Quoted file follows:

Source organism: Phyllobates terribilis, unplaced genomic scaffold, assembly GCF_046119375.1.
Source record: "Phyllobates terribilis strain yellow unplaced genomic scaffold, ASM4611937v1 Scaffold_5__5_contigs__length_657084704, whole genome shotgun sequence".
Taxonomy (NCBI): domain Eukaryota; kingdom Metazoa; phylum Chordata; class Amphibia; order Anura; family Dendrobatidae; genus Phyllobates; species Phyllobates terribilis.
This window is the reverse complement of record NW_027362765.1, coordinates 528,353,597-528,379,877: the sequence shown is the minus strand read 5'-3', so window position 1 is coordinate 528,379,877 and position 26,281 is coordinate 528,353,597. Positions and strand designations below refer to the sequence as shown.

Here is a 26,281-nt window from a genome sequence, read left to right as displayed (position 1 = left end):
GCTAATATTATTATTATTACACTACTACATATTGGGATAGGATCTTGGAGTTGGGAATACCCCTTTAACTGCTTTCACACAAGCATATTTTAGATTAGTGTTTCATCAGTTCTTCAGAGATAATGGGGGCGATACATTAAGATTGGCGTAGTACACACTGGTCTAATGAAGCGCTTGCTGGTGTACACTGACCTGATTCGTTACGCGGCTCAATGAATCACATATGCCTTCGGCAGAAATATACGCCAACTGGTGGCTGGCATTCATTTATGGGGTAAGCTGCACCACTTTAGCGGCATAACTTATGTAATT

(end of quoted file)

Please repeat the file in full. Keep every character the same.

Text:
Source organism: Phyllobates terribilis, unplaced genomic scaffold, assembly GCF_046119375.1.
Source record: "Phyllobates terribilis strain yellow unplaced genomic scaffold, ASM4611937v1 Scaffold_5__5_contigs__length_657084704, whole genome shotgun sequence".
Taxonomy (NCBI): domain Eukaryota; kingdom Metazoa; phylum Chordata; class Amphibia; order Anura; family Dendrobatidae; genus Phyllobates; species Phyllobates terribilis.
This window is the reverse complement of record NW_027362765.1, coordinates 528,353,597-528,379,877: the sequence shown is the minus strand read 5'-3', so window position 1 is coordinate 528,379,877 and position 26,281 is coordinate 528,353,597. Positions and strand designations below refer to the sequence as shown.

Here is a 26,281-nt window from a genome sequence, read left to right as displayed (position 1 = left end):
GCTAATATTATTATTATTACACTACTACATATTGGGATAGGATCTTGGAGTTGGGAATACCCCTTTAACTGCTTTCACACAAGCATATTTTAGATTAGTGTTTCATCAGTTCTTCAGAGATAATGGGGGCGATACATTAAGATTGGCGTAGTACACACTGGTCTAATGAAGCGCTTGCTGGTGTACACTGACCTGATTCGTTACGCGGCTCAATGAATCACATATGCCTTCGGCAGAAATATACGCCAACTGGTGGCTGGCATTCATTTATGGGGTAAGCTGCACCACTTTAGCGGCATAACTTATGTAATT